Colossians 2:16-23 (text); Leviticus 23:1-2, 37-38; Isaiah 1:1-17; Hebrews 8:5; 10:1
September 29, 2013 • Download this sermon (PDF)
When Christ returns from heaven, he will complete his sacrifice on the Passover, remove the leaven of sin, and carry his people to his heavenly kingdom as firstfruits. He will gather his people in a final, great harvest gathering of souls. On that day, a final trumpet will sound to announce the great news that the Day of Atonement from sin is consummated—sin and death will be no more. And God’s people will finally dwell in the new heaven and earth, where God will dwell with them as their God.
Beloved congregation of Christ: The church in Colossae was probably started by Epaphras, a man who believed after he heard the gospel preached by Paul in Ephesus. Epaphras probably reported the dangerous teaching threatening the church at Colossae (Col 4:12). This letter is Paul’s response to this false teaching, and to build up the Colossian believers towards Christian maturity.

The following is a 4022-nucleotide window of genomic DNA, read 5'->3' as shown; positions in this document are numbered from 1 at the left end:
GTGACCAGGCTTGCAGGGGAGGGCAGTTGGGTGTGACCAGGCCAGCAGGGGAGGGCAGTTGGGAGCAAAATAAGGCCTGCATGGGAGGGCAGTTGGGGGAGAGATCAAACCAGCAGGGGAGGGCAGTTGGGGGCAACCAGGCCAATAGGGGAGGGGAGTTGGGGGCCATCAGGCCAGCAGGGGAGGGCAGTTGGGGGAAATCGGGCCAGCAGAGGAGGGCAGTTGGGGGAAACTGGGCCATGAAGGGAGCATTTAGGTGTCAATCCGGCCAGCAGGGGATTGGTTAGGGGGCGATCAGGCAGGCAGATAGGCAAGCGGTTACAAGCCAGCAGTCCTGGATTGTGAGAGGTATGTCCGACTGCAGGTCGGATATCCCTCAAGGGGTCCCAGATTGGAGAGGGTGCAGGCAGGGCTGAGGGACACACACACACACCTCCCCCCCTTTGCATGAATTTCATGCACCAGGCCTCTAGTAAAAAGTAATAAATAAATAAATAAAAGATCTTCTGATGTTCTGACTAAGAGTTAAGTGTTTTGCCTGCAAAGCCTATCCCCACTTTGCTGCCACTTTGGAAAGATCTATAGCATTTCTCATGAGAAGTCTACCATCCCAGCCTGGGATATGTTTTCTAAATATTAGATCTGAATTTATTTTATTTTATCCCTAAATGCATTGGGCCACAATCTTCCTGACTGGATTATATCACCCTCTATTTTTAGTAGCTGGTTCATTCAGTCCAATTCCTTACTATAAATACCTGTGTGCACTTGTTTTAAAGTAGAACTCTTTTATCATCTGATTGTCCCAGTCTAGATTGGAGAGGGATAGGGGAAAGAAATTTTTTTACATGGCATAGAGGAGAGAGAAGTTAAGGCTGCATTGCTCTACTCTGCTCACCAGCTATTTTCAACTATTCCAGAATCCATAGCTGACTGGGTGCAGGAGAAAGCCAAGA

What is this false teaching commonly called the “Colossian heresy”? There are different answers offered. Gnosticism, an early heresy that taught that the world was created by an inferior god, that the material world is evil, and that asceticism should be practiced. But Paul never argues against another god being taught by the false teachers. “Judaizers,” such as those mentioned in Galatians, might have been teaching observance of Old Testament Sabbaths and festivals. Perhaps, they were also interested in a form of Jewish mysticism that includes angel worship and visions.
But the most convincing interpretation is that the heresy is a syncretism of Old Testament Jewish and pagan beliefs and practices, including the invocation of angelic help and protection from evil spirits. So there is deception involved because some of the teachings come from Scriptures, but they mix in their own paganism with it.